Taken from Creative Loafing Atlanta (June 27, 2001)
MICHAEL FRANTI & SPEARHEAD - Stay Human
by JAMES KELLY
With today's focus on bootys and Benjamins in today's mainstream hip-hop, it is increasingly difficult to find artists whose work approaches the level of social consciousness that was so prevalent in the early days of the genre. Michael Franti has been on the scene since the mid-'80s, as a member of the progressive Beatnigs and the Disposable Heroes of Hiphoprisy. Since forming Spearhead in 1994, he has produced some of the most insightful and thought- provoking music of the past decade.
His newest release, Stay Human, combines a broad sampling of classic soul and funk sounds with a powerful conceptual parable that explores the controversy surrounding the death penalty. It is a stunning and evocative body of work that serves as both a tribute to the musical history of R&B and an effective political statement.
Franti is a master of derivation, who uses his vast musical influences in a way that both honors and contemporizes the legacy of his mentors. Vocally, he switches comfortably from a smooth Sly Stone baritone to a sweet and sultry Marvin Gaye croon. His rapping is articulate, intelligent and so at one with the vibe it enhances the story. There's a little bit of everything thrown in, and it consistently works. The slow funky groove of "Do Ya Love"evokes memories of the Philly sound, while "Soulshine" harks back to the glory days in Memphis, when Al Green and his gang at Hi Records ruled the charts.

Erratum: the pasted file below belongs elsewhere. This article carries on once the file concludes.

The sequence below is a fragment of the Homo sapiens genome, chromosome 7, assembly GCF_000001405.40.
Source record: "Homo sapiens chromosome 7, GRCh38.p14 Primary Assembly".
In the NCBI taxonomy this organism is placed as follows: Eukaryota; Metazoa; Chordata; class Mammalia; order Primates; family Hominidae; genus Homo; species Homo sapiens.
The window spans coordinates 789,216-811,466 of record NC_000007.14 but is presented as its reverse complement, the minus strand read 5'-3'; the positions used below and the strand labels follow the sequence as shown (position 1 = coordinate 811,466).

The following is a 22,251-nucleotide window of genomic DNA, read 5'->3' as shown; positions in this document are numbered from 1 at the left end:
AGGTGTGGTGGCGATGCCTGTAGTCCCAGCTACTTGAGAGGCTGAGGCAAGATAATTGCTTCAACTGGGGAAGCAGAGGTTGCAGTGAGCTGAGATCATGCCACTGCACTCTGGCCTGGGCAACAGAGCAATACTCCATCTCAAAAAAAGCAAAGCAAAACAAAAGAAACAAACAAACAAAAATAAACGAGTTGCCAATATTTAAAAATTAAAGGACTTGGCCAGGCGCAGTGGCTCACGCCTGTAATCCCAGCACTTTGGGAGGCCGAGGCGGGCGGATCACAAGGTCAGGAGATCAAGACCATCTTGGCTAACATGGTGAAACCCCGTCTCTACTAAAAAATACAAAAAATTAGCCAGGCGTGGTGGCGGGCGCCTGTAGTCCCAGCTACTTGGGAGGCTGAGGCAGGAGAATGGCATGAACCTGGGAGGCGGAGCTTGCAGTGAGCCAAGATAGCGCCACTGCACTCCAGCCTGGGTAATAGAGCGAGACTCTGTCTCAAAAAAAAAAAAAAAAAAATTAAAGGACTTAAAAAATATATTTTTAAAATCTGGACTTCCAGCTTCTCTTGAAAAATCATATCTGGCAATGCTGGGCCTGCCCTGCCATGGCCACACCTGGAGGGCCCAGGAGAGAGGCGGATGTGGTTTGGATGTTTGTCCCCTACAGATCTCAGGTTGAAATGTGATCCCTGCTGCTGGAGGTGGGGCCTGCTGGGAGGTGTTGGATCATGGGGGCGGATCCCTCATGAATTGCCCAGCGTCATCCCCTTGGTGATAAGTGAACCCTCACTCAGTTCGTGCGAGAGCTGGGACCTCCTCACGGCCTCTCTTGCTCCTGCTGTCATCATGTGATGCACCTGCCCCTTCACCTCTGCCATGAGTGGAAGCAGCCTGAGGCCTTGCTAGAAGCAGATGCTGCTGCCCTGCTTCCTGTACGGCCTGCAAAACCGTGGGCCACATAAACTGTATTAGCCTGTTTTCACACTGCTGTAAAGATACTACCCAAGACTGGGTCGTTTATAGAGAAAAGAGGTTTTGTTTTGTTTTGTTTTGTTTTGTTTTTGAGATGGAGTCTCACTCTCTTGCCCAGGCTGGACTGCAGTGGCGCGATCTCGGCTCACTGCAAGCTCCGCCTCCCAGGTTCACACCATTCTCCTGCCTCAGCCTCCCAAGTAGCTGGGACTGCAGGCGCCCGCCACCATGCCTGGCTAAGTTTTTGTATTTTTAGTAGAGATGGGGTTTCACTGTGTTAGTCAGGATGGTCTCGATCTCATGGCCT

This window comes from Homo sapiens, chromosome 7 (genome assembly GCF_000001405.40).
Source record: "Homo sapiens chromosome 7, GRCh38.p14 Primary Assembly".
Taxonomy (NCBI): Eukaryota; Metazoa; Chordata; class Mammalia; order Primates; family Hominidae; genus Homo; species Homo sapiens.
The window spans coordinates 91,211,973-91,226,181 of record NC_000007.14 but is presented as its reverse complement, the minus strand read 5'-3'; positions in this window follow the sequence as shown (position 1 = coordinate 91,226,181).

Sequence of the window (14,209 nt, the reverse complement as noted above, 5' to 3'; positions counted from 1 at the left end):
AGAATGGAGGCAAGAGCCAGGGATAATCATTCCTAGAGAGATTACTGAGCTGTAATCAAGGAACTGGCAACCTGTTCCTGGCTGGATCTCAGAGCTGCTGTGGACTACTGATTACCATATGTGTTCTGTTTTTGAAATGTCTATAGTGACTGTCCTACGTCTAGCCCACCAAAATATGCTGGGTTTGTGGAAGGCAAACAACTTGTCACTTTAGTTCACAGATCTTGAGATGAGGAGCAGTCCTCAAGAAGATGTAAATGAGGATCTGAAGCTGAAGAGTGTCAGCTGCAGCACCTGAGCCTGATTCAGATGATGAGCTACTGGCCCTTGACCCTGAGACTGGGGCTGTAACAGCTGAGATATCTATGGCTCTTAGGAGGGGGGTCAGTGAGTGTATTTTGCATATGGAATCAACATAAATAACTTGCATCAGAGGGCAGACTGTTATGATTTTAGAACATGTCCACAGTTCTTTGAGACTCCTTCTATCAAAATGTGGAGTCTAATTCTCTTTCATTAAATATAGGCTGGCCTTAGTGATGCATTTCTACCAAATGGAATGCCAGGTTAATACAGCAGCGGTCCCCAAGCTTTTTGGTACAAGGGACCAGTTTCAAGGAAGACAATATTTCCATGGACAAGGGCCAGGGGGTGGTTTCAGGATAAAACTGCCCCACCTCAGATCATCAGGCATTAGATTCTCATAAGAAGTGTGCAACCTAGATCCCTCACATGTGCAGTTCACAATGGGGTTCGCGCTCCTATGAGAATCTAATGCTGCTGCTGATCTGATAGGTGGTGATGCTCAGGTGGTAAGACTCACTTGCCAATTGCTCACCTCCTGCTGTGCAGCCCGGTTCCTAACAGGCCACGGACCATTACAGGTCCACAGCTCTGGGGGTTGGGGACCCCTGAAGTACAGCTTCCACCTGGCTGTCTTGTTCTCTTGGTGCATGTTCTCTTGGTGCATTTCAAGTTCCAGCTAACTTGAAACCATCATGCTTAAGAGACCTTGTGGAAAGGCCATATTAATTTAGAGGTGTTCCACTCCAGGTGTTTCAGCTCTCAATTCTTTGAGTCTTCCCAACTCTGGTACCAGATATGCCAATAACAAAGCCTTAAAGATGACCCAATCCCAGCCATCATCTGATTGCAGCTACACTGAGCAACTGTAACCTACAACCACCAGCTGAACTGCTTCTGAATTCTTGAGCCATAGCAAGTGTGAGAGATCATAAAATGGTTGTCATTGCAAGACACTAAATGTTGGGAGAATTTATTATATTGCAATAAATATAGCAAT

While the music is so good it occasionally masks the story, several short spoken interludes keep the plot moving to a stunning climax. The fictional tale, presented as an underground radio broadcast on the night of the execution of a community activist, includes phone conversations with politicians and the activist. The surprise twist at the end leaves the listener with mixed emotions, and definitely clarifies Franti's stand on the issue. It's refreshing to hear an artist deal with important topics in an honest and creative manner, and Franti definitely makes it work.